I would say that from a quick analysis your heat pump is working OK. If your pump is working 24/7 in January then the average input is 2.2KW, but as you mention your heat output is limited to 4KW, so thats a COP of 4/2.2=1.8. This is an OK amount but not great. Your house is quite well insulated if 4KW will keep it warm at such a high indoor temperatures, but strangely you mention the house is quite leaky (are you using a lot of direct electric heating?). If it was not strictly necessary to have the house at 26C indoors, then I would consider dropping it to less (21C for lounge areas is deemed comfortable, however 23C is the premium spec given by builders).
Your May numbers look a bit incorrect, you could always think about another monitoring solution like I have set-up for my house (
Thank again for your blog posts.

Mars 21 July 2020 - 07:07

Thanks for the detailed reply Steffan. This answers a few questions and casts some new light. Greatly appreciated.

As a correction, the general temperature in the house is 21C (not 26C). We don’t have any zones that operate above this temperature preset. On the subject of COP, if the house is better insulated, does it not loose less yet, and the pump has to work less, improving the COP in the process?

I have one other question. What does the 18kW in the heat pump model really mean? As you’ve mentioned, the heat pump output is limited to 4kW, so why is it referred to as an 18kW model?

Mars 21 July 2020 - 07:11

Also, why do you think our May numbers are wrong?

Ive had a look at your post, and the monitoring software is for PC only, and we run off Macs. Are there any Mac packages you’re aware of?

Steffan 21 July 2020 - 11:36

“Also, why do you think our May numbers are wrong?”
only because your average air temp is up and down. If you know for sure it’s fixed to 21, then thats fine all the other data seems to make sense.
Are there any Mac packages you’re aware of?
The emonPi is web browser based so you can access it on a MAC or PC. It may however not be polished enough for you as a user yet…

Steffan 21 July 2020 - 11:28

As a correction, the general temperature in the house is 21C (not 26C) –
I’m sure you top graph in the post (img-0244) suggests the average temp is around 26C(?) (the red line).

On the subject of COP, if the house is better insulated, does it not loose less yet, and the pump has to work less, improving the COP in the process?
In theory,Yes. If your house was to lose less heat then you could run a lower ‘flow’ tempearture and the pump could operate at a higher COP. However, best not to think about it that way…the COP is a test result given by a lab that belongs to the heat pump under standard conditions. The heat loss in your home is something independent of that.
What does the 18kW in the heat pump model really mean?
The name is just a name, however most of the time it refers to the highest possible output of the heat pump. In this case the manufacturer is suggesting that the heat pump can output 18KW of heat. However, according to the spec sheet ( the max output under standard conditions for the heat pump is around 15KW, so a bit short of that.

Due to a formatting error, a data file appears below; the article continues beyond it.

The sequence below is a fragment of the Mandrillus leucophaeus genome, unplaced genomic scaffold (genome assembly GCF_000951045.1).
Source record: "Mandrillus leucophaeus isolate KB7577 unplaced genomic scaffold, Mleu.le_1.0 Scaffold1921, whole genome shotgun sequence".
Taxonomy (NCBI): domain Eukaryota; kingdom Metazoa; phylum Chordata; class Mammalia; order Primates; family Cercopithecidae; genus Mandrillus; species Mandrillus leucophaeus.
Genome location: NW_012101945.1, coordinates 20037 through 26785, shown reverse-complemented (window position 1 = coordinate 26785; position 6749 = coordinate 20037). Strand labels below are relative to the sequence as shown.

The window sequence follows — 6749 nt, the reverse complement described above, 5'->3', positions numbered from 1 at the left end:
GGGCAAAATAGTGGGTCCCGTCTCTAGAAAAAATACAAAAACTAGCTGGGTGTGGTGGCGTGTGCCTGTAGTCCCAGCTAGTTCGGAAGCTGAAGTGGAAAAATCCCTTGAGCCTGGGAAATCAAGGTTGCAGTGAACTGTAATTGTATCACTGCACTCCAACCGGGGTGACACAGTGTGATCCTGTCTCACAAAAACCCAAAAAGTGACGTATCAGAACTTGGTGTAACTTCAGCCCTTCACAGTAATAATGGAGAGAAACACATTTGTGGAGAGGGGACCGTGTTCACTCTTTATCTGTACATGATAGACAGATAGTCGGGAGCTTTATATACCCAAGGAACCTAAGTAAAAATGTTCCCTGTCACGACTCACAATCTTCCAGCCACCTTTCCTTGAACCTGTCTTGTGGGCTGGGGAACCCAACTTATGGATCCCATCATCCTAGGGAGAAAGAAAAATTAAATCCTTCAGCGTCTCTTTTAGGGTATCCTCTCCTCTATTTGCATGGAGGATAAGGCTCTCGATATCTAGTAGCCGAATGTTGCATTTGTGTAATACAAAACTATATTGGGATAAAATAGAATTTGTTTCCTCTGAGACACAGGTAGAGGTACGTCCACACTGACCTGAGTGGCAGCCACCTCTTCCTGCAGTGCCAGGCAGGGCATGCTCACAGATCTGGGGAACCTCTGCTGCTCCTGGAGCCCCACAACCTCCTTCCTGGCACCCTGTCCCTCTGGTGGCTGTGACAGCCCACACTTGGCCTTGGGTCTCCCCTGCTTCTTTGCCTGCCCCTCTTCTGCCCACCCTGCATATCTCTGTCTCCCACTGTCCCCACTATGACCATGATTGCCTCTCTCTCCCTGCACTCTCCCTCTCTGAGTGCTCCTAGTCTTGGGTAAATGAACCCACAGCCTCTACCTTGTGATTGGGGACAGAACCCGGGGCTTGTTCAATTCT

As you’ve mentioned, the heat pump output is limited to 4kW, so why is it referred to as an 18kW model?
I doubt very much that your HP is giving you only 4KW. You need a post 1990’s well maintained small (<90m2 floor space) well insulated home to get that small amount of heat loss (newer homes are even better insulated though). It's possible you are only getting RHI for up to 4KW of heat demand, and that you get no subsidy for the rest (the subsidy RHI limit is for 20,000KWh annually – it's likely you are above that limit).
Don't get me wrong, the heat pump was the way to go and is the way forward for houses in the countryside that are off-gas grid. Fairplay to the manufacturer for offering larger heat pumps and for the awesome names.

Roger Alan Young 21 July 2020 - 12:54

May I ask how large your property is in terms of cubic metres (if you have the figure) or square metres of floor area? It would help me to make a comparison with our own house. It would probably help other users of your site as well.

Mars 21 July 2020 - 12:59

We’re heating over 4,000 square feet. That’s a very good question actually, because that’ll put the consumption in context.

Mark Crooks 14 August 2020 - 07:34

372 sq m in new money!

Bob Bazley 14 February 2021 - 13:15

Seeing the size of house makes me a little more comfortable with the numbers as I a 277 sq m house which means that im just over a quarter less size so thinking the costs for heating should be about a quarter less ? very simple workings but think it works ?

Mars 14 February 2021 - 21:51

That’s great Bob. I think you just need to factor in colder stretches, for longer periods. But I think it’ll be manageable.

James 5 November 2021 - 15:08

You need an energy audit by someone who isn’t trying to sell you something.

Paul Bischoff 7 January 2022 - 19:45

Hi Mars, are the temperatures noted the average daily high temperatures?

Mars 7 January 2022 - 21:44

These are the average temperatures taken over a 24-hour period.